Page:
Attractive Knapweed is a firm favourite of our pollinating insects, bearing a source of high quality nectar. But as well as supporting our bees, butterflies and beetles, its seeds also provide food for many of our feathered friends.

In days gone by, Knapweed was used as a cure for ruptures and wounds, bruises, sores, scabs and sore throat.
For budding photographers today; Knapweed attracts all of our known 21 species of bumblebees, and those in search of ‘insect posers’ are guaranteed quality macro pictures. The images shown in our slideshow include the large White-tailed Bumblebee and Red-tailed Bumblebee.


[Back some 8 years ago a worldwide study declared that the decline of wild bees and other wild pollinators may be an even more alarming threat to crop yields, than the loss of our honeybees.]

Named after Queen Anne of England, who was an expert lace maker, Queen Anne’s Lace, with is doily-shaped blooms, is related to carrots and is also known as Wild Carrot, because it was once used as a substitute for same.
Often you will find a flower cluster with a single tiny reddish/purple floret, in the centre. Legend states that when Queen Anne accidentally pricked her finger with a needle, a single drop of her blood fell onto the lace, leaving this reddish tiny flower.

Great Willowherb, depending on light availability, can grow up to 2 metres in height. Same is visited by many of our insects, particularly bees and hover-flies and can usually be found growing near streams, in wet ditches and damp meadows.

Yellow Ragwort is very common almost to be found everywhere in Ireland. Located on ruined walls, on grassland, wasteland and on roadsides; insects and butterflies truly love this yellow, large headed wildflower. Poisonous to horses but not to sheep, its seeds are borne on the wind thus guaranteeing its future propagation. There are at least thirty species of invertebrates that remain totally dependent on Ragwort as a food source.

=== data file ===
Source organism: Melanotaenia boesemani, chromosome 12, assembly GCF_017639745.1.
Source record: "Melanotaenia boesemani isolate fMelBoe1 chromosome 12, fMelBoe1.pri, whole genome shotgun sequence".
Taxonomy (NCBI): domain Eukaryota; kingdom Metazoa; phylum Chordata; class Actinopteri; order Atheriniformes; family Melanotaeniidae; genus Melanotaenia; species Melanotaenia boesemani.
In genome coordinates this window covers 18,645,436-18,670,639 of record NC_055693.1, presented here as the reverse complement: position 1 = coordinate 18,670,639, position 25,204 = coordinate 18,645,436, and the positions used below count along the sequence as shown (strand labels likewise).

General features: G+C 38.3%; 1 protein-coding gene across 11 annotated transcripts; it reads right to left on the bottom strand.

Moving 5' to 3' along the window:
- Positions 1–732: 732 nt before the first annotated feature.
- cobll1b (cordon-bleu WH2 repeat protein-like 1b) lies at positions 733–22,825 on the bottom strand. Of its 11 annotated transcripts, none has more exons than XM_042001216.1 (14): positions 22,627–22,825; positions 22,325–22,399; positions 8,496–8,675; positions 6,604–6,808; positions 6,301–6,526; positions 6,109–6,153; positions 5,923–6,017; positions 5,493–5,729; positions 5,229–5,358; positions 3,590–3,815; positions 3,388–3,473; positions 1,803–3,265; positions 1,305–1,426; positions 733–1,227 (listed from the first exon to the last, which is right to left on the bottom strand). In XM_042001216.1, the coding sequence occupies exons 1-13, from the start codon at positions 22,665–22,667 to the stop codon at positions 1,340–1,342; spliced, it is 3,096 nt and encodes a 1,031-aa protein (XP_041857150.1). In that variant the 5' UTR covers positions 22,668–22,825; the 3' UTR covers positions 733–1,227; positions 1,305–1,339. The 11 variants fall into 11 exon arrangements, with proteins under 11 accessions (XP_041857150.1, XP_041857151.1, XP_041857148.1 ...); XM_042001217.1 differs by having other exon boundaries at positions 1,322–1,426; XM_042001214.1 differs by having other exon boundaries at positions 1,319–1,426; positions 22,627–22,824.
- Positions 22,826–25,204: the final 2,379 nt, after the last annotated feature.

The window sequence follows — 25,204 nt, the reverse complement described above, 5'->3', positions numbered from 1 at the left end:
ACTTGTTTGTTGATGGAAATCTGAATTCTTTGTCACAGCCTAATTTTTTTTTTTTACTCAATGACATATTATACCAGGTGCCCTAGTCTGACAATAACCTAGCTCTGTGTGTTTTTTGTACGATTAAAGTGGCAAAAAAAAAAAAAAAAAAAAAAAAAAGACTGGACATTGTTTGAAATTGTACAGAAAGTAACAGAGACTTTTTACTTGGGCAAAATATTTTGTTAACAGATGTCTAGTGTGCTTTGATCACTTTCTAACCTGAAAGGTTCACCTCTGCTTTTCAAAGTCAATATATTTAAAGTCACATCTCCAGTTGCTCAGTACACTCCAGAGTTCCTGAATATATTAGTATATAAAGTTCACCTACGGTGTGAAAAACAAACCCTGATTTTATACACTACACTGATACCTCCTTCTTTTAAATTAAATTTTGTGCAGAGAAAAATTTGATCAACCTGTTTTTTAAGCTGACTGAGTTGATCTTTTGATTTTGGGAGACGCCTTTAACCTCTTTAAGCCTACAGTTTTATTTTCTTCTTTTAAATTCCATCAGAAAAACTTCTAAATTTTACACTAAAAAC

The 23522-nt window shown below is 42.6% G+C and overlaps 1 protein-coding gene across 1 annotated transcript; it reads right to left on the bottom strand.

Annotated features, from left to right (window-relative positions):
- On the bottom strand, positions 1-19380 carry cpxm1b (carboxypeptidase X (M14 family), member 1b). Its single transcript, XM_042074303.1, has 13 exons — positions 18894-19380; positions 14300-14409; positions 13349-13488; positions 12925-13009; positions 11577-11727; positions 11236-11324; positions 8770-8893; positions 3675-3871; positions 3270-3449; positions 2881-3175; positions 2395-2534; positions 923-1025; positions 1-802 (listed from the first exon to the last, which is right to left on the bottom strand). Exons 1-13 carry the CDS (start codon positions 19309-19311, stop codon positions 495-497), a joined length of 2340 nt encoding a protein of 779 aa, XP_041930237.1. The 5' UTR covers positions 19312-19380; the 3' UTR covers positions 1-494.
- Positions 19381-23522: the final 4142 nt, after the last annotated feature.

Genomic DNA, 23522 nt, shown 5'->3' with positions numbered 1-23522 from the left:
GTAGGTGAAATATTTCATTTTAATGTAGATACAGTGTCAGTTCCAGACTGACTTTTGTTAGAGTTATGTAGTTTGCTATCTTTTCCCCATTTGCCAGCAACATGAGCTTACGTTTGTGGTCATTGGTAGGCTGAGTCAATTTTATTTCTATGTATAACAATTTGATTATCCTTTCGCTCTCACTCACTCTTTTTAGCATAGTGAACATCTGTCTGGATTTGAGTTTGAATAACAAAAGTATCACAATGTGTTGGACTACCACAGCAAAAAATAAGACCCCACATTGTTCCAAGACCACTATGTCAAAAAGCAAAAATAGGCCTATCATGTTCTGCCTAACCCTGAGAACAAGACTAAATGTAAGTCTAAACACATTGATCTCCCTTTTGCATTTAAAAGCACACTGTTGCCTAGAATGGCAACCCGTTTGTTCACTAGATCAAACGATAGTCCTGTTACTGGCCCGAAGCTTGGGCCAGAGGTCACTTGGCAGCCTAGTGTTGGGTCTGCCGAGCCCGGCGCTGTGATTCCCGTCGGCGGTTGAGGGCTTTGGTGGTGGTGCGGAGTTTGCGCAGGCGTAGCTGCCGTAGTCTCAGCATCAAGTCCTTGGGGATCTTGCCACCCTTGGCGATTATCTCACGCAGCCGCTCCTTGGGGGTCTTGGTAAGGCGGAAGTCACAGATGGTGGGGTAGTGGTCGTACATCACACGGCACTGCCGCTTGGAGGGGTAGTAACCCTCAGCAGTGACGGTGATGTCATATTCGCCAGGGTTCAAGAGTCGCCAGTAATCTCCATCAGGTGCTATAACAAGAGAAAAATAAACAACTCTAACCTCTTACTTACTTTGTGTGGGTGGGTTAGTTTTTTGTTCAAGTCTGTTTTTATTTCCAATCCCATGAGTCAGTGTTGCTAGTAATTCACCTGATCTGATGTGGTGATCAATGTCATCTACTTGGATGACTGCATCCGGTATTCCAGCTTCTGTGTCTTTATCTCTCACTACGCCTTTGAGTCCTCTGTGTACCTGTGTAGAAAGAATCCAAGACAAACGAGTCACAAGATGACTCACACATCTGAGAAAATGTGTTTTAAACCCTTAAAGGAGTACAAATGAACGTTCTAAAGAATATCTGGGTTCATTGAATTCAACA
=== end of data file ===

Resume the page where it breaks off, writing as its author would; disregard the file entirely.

The Bramble Blackberry with pink and white flowers, accompanied by their vicious thorns are beginning to bear fruit, for this autumn’s hungry birds. Back some 60 years ago same were picked and sold to manufacture dye.

Common St John’s-Wort is widely used in medicine as a treatment for depression and as an ointment for skin problems such as eczema. It was available in Ireland as an over-the-counter anti-depressant, before the then Minister for Health at that time, Mr Brian Cowen, made it a prescription-only medicine.

Scented Hawthorn flowers are now turning into red berries, yet another source of food for our bird life. Same berries are known to possess antioxidants which can help neutralize unstable molecules called ‘free radicals’ that in turn harm our bodies when present at high levels. Same molecules can be brought about by poor diet, as well as environmental toxins like air pollution and the inhalation of excessive tobacco smoke.